SSU launches nature guide training this fall
You may have never watched a bobcat hunt or a Soap Plant bloom atop Sonoma Mountain, but you can help children from county schools get that chance. This year a new Sonoma State University program is training community volunteers to be citizen naturalists and guide 3rd to 5th grade area students to experience some local treasured wild places in person.
Signup for the second Community Naturalist training session closes midnight September 8.
The four-day session offers a unique opportunity to explore some of Sonoma Mountain’s premiere natural wonders with university staff and other experts, gain insights about local features, and learn ways of sharing this natural knowledge with local schoolchildren.
The playground at Evergreen Elementary School in Rohnert Park sits in the shadow of the 14-mile-long tall ridge known as Sonoma Mountain, but it could be a universe away. As the students learn about nature from books and classes and screen time, the mountain’s wild places — home to woodpeckers, towering oaks and puma, rushing streams and rustling grass — go on as they have for millennia, just a few miles away.
To try and bridge the two, the Federated Indians of Graton Rancheria last year offered funding support to the Cotati-Rohnert Park School District for a school-to-mountain project. The Center for Environmental Inquiry (CEI) at Sonoma State University (SSU) was selected to run the project, and has now extended its long-running naturalist training program to prepare public volunteers to bring classes of 3rd to 5th graders on field trips into the mountain’s protected preserves for a guided, five senses immersive experience.
In the world view of the Coast Miwok people, Sonoma Mountain was Oona-pa’is, the place where the world began, an island raised above the primeval waters. Home to local Miwok, Pomo and Wappo peoples, the mountain still contains some of the wild beauty and unique natural features of that original landscape.
SSU currently manages 4200 acres of natural preserves on Sonoma Mountain for research, training, and education.
The environmental Center, one of the longest running environmental programs in the county, offers skill-building experiences to students with a coalition of faculty, experts, businesses and community members seeking solutions to North Bay sustainability challenges.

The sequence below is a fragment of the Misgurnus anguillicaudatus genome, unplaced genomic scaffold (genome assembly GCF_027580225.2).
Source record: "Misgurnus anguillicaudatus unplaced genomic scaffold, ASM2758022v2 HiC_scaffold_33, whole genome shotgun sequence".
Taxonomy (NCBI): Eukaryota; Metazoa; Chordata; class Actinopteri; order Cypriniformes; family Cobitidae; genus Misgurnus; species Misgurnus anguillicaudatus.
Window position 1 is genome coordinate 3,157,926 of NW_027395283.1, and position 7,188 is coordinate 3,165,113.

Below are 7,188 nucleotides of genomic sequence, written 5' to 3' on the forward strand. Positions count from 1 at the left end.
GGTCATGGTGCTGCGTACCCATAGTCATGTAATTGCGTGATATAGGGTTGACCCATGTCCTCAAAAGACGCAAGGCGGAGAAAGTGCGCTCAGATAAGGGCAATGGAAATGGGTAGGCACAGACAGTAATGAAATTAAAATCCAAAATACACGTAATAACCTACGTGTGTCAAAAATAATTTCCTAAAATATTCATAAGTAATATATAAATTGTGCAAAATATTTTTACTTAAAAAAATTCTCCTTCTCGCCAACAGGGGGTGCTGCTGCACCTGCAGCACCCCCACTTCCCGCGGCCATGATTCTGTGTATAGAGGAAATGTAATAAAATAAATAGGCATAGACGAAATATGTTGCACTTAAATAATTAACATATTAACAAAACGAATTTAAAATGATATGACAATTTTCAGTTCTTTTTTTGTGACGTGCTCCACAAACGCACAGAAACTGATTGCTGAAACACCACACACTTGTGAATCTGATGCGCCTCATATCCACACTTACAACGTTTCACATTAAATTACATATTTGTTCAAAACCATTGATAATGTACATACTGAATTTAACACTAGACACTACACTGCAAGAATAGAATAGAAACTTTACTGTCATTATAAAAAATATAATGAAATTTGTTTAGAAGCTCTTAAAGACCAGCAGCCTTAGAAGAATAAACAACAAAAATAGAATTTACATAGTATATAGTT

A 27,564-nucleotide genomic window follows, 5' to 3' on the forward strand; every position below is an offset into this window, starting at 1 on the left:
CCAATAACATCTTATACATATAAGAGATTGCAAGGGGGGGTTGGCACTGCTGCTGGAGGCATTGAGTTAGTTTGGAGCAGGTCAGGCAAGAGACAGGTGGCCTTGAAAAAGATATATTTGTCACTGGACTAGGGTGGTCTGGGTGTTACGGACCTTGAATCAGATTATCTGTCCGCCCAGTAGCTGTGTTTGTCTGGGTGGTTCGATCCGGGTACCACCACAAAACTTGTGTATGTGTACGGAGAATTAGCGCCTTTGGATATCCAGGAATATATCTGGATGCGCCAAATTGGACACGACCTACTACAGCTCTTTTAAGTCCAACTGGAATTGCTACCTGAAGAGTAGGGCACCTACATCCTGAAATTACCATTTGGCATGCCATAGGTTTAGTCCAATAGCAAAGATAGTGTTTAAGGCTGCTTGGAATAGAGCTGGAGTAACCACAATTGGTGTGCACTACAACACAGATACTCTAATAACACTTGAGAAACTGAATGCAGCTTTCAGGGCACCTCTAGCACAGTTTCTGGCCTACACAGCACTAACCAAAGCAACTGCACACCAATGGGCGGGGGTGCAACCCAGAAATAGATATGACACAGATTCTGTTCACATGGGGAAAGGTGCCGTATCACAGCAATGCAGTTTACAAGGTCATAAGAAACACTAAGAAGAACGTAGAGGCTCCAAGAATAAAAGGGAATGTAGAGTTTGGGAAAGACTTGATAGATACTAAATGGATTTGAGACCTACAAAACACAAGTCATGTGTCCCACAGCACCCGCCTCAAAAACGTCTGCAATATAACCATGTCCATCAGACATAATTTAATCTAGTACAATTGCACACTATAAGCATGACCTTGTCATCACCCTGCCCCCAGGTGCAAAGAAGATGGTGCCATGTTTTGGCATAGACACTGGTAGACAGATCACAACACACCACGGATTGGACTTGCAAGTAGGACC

In all, CEI plans to introduce 24 District classrooms to the mountain’s wonders this year through the Naturalist Training Program. They’ll also escort another 48 classes from around the county. According to Kerry Wininger, CEI Outreach Manager, students and naturalist volunteers are both wildly enthusiastic about the experience.
“Our approach is to really listen to classes, what children tell us. We don’t follow a strict curriculum. The field trip is about engagement — the naturalist asks, what did you hear, learn, see? We explore ponds, see snakes and lizards, the mountaintop. Students learn that a rock is also a home to some of the mountain’s creatures,” she explains.
Time spent in nature is important, many health experts believe, and some, like Richard Louv, with the Children & Nature Network, cite studies that offering ‘green’ experiences to young students not only improves academic performance, but addresses what many consider a ‘nature deficit.’
CEI says its programs are designed to empower learners of all ages and disciplines to develop skills to solve environmental challenges.
Wininger notes participants learn soft skills too, including how to conduct research and develop leadership.
“Our goal is to make participants awake, prepared, engaged,” she said, to learn stewardship, and find solutions to environmental and sustainability challenges, especially in the North Bay.
This is the second semester for the Community Naturalist Program. About half of the program’s participants have some sort of background in nature or outdoors. Some have recently retired. The trainees include ranchers, neighbors on the mountain, as well as people who’ve worked with kids: artists, biologists, psychologists.
Trainings and tours are held at SSU’s Fairfield Osborn Preserve, a 15-minute drive from Sonoma State’s main campus. After completing the training course, new naturalists will help lead five schoolchildren’s tours in the preserve in October and November.